Vodafone's Blazin' 3G Upgrade

Having described High Speed Packet Access (HSPA) as “killer technology” when operators launched commercial services back in 2006, I’m on record as a big supporter of 3G mobile broadband. (See Vodafone’s 3G Broadband Service.)

For last six weeks or so I’ve been testing Vodafone Group plc (NYSE: VOD)’s self-proclaimed “Fastest Mobile Broadband in the Galaxy” 3G service around London and other parts of the U.K. The verdict this time: phenomenal technology and a great service.

While HSPA itself is not new, Vodafone’s upgrade to 7.2 Mbit/s on one of the most densely deployed and tightly engineered mobile networks in the world promised to show 3G technology at its best. The operator is certainly backing itself, with attractive £15 ($30) a month tariffs and a major national advertising campaign inspired by pop-art graphics and comic-book space rockets.

Vodafone’s currently running three speeds on its network, with 7.2 Mbit/s and 3.6 Mbit/s available in the major cities and 1.8 Mbit/s in other regions. These are modem speeds defined by the 3GPP standards, however, and once network overhead is accounted for, data throughput is somewhat lower.

In central London locations where 7.2 Mbit/s service has been enabled, such as our office at United Business Media's HQ, service was consistently in the range of 3 Mbit/s to 4 Mbit/s data throughput on the downlink while stationary, and often as high as 5 Mbit/s, with bursts to 5.5 Mbit/s, where signal quality is good. This is around 10 times faster than the 500 kbit/s service we get at our desks and, on average, is comparable with the 3 Mbit/s I get at home on ADSL.

Just to prove it, here’s a screen cap image showing download speeds as measured by the connection manager and by NetMeter:

The uplink was a revelation. Previously, 3G topped out at around 300 kbit/s, but throughput of around 1 Mbit/s (this equates to a modem rate of 1.4 Mbit/s) indicates high-speed uplink capability has been implemented on parts of the network. From a practical perspective, this helps for things like uploading photos and sending large PowerPoint files.

Latency on 3G is always an issue and is noticeably inferior to fixed broadband. This can degrade the quality of VOIP calls (not recommended on 3G), and Web pages sometimes appear to load slowly, especially if the 3G device needs to transition from an idle to an active state. When in active state, ping times to popular U.K.-hosted Websites from the Vodafone network are generally in the 100 to 200 millisecond range, which is certainly usable enough, even if performance is variable.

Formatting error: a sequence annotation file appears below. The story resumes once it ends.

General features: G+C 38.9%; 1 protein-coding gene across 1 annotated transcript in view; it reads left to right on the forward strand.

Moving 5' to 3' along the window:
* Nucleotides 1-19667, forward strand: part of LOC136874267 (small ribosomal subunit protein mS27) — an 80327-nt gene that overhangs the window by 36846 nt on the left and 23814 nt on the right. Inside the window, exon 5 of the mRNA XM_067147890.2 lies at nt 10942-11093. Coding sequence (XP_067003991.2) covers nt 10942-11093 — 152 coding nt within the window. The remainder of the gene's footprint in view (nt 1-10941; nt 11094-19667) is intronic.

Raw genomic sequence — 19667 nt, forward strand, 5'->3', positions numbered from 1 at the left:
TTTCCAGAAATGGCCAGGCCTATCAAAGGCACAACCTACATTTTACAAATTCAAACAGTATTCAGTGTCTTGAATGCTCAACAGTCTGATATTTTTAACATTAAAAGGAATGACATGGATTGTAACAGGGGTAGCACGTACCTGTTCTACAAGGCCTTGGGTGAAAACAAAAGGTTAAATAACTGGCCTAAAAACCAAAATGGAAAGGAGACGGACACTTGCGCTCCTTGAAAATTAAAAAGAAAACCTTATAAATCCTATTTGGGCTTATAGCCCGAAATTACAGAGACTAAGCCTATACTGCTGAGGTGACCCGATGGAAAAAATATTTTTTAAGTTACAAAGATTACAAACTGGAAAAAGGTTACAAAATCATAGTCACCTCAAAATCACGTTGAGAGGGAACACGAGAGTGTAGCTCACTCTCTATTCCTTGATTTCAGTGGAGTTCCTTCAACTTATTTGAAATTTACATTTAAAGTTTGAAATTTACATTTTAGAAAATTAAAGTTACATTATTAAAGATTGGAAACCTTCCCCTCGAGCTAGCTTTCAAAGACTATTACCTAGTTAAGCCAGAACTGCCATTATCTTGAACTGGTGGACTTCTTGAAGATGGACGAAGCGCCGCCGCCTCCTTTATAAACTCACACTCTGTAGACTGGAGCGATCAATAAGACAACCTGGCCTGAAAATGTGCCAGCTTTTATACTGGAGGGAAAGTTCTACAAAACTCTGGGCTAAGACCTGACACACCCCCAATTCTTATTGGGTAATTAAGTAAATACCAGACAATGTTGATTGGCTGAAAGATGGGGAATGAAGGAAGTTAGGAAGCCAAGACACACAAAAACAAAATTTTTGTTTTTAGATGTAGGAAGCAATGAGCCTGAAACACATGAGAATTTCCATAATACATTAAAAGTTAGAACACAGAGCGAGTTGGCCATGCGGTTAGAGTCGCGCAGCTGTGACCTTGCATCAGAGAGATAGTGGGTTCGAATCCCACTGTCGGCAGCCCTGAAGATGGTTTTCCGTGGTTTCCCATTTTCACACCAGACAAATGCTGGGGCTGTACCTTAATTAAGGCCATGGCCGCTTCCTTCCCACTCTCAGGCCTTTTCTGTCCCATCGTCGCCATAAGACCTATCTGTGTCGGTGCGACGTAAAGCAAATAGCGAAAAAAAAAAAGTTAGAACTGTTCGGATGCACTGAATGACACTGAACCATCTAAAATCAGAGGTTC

Although delay is inherent to 3G, and will continue to be an issue until later versions of the standard (R7 and onwards) are implemented, operators can take a number of steps to optimize performance. For my money, Vodafone has done a good job of this. In addition to network-level optimization, the carrier’s proxy servers, for example, appear to speed up the Web browsing experience – although that’s a personal preference; some users don’t like image compression.

In areas outside of 7.2 Mbit/s coverage, performance is what you’d expect from a 3.6 Mbit/s network, with downlink speeds in the range of 1 Mbit/s to 3 Mbit/s, depending of signal strength. In locations with 1.8 Mbit/s coverage, data rates drop back to the 500 kbit/s to 1 Mbit/s range, and where the signal is weak, even that can be a challenge.

Performance in a moving vehicle is, naturally, highly variable. The fact that it works at all is amazing enough. As a rough estimate, 300 kbit/s is what you can expect on a 3G connection while on the move across London by car or train. That’s fast enough for apps such Internet radio, but not for streaming video.

Reliability is another important factor when assessing mobile broadband services. On this score I’ve no complaints at all about the Vodafone network, the Huawei Technologies Co. Ltd. -supplied USB modem, or the connection manager software. It’s perfectly possible to work all day entirely normally without dropping the connection, and for most tasks there’s little difference between using a computer on home broadband, a work connection, or via 3G – and that’s probably the highest praise of all. I’ve spent days at a time working exclusively on 3G without a single problem.

I’ve used all kinds of 3G devices on all the major 3G networks in the U.K. and from a strict performance perspective there can only be one conclusion: 7.2 Mbit/s HSPA technology on a well designed and optimized network really does make a difference in day-to-day Internet use.

— Gabriel Brown, Senior Analyst, Heavy Reading

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